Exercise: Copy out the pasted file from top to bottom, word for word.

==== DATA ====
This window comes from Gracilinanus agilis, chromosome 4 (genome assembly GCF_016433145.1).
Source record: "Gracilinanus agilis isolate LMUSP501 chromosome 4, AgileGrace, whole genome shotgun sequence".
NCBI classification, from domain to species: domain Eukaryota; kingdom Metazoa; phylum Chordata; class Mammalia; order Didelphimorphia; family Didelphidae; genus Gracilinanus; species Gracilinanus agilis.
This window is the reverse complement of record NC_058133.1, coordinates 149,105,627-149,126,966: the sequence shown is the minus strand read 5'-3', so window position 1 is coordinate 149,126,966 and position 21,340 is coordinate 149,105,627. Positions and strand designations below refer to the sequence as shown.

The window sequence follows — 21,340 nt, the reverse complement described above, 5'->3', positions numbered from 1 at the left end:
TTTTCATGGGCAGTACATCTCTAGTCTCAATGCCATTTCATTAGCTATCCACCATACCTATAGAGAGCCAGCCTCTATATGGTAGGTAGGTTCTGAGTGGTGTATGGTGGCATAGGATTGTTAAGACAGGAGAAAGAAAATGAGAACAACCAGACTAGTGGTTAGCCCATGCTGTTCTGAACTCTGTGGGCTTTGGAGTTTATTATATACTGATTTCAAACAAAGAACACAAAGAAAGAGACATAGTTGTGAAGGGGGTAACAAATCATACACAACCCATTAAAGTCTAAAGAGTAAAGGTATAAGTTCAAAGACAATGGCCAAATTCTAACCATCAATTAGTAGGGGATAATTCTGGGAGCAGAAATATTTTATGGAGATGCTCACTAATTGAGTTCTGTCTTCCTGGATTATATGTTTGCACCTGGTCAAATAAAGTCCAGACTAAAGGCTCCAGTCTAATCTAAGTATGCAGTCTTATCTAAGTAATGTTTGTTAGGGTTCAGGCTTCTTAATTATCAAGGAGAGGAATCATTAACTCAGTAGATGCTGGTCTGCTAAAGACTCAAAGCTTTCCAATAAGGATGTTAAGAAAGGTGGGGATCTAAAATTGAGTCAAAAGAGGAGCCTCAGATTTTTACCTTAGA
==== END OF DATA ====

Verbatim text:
This window comes from Gracilinanus agilis, chromosome 4 (genome assembly GCF_016433145.1).
Source record: "Gracilinanus agilis isolate LMUSP501 chromosome 4, AgileGrace, whole genome shotgun sequence".
NCBI classification, from domain to species: domain Eukaryota; kingdom Metazoa; phylum Chordata; class Mammalia; order Didelphimorphia; family Didelphidae; genus Gracilinanus; species Gracilinanus agilis.
This window is the reverse complement of record NC_058133.1, coordinates 149,105,627-149,126,966: the sequence shown is the minus strand read 5'-3', so window position 1 is coordinate 149,126,966 and position 21,340 is coordinate 149,105,627. Positions and strand designations below refer to the sequence as shown.

The window sequence follows — 21,340 nt, the reverse complement described above, 5'->3', positions numbered from 1 at the left end:
TTTTCATGGGCAGTACATCTCTAGTCTCAATGCCATTTCATTAGCTATCCACCATACCTATAGAGAGCCAGCCTCTATATGGTAGGTAGGTTCTGAGTGGTGTATGGTGGCATAGGATTGTTAAGACAGGAGAAAGAAAATGAGAACAACCAGACTAGTGGTTAGCCCATGCTGTTCTGAACTCTGTGGGCTTTGGAGTTTATTATATACTGATTTCAAACAAAGAACACAAAGAAAGAGACATAGTTGTGAAGGGGGTAACAAATCATACACAACCCATTAAAGTCTAAAGAGTAAAGGTATAAGTTCAAAGACAATGGCCAAATTCTAACCATCAATTAGTAGGGGATAATTCTGGGAGCAGAAATATTTTATGGAGATGCTCACTAATTGAGTTCTGTCTTCCTGGATTATATGTTTGCACCTGGTCAAATAAAGTCCAGACTAAAGGCTCCAGTCTAATCTAAGTATGCAGTCTTATCTAAGTAATGTTTGTTAGGGTTCAGGCTTCTTAATTATCAAGGAGAGGAATCATTAACTCAGTAGATGCTGGTCTGCTAAAGACTCAAAGCTTTCCAATAAGGATGTTAAGAAAGGTGGGGATCTAAAATTGAGTCAAAAGAGGAGCCTCAGATTTTTACCTTAGA